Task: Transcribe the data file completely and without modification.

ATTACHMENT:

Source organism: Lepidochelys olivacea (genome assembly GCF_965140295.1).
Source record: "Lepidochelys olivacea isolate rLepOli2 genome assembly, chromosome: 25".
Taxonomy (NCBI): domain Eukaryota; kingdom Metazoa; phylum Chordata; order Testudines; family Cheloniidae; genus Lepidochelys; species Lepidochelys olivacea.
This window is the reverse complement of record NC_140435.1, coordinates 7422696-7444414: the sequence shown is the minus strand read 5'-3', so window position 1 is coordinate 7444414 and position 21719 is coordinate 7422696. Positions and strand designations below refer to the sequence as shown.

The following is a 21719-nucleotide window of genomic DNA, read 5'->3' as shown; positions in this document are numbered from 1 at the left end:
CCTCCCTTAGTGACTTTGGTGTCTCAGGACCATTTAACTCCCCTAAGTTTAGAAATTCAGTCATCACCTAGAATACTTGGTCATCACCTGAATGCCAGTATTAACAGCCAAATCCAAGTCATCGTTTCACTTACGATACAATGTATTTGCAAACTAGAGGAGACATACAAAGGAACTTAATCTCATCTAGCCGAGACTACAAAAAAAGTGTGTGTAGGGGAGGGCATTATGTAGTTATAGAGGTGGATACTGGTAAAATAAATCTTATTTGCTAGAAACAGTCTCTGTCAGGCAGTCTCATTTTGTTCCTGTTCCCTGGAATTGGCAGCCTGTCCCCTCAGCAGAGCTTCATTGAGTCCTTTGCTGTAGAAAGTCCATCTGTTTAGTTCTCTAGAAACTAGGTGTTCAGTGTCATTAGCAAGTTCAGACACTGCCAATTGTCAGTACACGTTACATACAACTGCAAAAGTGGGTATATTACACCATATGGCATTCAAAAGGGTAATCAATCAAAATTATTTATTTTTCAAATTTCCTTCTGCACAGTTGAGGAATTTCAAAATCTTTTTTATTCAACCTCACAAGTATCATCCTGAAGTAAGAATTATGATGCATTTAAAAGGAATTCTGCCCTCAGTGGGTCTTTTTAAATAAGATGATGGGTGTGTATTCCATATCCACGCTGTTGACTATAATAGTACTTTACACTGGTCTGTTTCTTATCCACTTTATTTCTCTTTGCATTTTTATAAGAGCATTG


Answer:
Source organism: Lepidochelys olivacea (genome assembly GCF_965140295.1).
Source record: "Lepidochelys olivacea isolate rLepOli2 genome assembly, chromosome: 25".
Taxonomy (NCBI): domain Eukaryota; kingdom Metazoa; phylum Chordata; order Testudines; family Cheloniidae; genus Lepidochelys; species Lepidochelys olivacea.
This window is the reverse complement of record NC_140435.1, coordinates 7422696-7444414: the sequence shown is the minus strand read 5'-3', so window position 1 is coordinate 7444414 and position 21719 is coordinate 7422696. Positions and strand designations below refer to the sequence as shown.

The following is a 21719-nucleotide window of genomic DNA, read 5'->3' as shown; positions in this document are numbered from 1 at the left end:
CCTCCCTTAGTGACTTTGGTGTCTCAGGACCATTTAACTCCCCTAAGTTTAGAAATTCAGTCATCACCTAGAATACTTGGTCATCACCTGAATGCCAGTATTAACAGCCAAATCCAAGTCATCGTTTCACTTACGATACAATGTATTTGCAAACTAGAGGAGACATACAAAGGAACTTAATCTCATCTAGCCGAGACTACAAAAAAAGTGTGTGTAGGGGAGGGCATTATGTAGTTATAGAGGTGGATACTGGTAAAATAAATCTTATTTGCTAGAAACAGTCTCTGTCAGGCAGTCTCATTTTGTTCCTGTTCCCTGGAATTGGCAGCCTGTCCCCTCAGCAGAGCTTCATTGAGTCCTTTGCTGTAGAAAGTCCATCTGTTTAGTTCTCTAGAAACTAGGTGTTCAGTGTCATTAGCAAGTTCAGACACTGCCAATTGTCAGTACACGTTACATACAACTGCAAAAGTGGGTATATTACACCATATGGCATTCAAAAGGGTAATCAATCAAAATTATTTATTTTTCAAATTTCCTTCTGCACAGTTGAGGAATTTCAAAATCTTTTTTATTCAACCTCACAAGTATCATCCTGAAGTAAGAATTATGATGCATTTAAAAGGAATTCTGCCCTCAGTGGGTCTTTTTAAATAAGATGATGGGTGTGTATTCCATATCCACGCTGTTGACTATAATAGTACTTTACACTGGTCTGTTTCTTATCCACTTTATTTCTCTTTGCATTTTTATAAGAGCATTG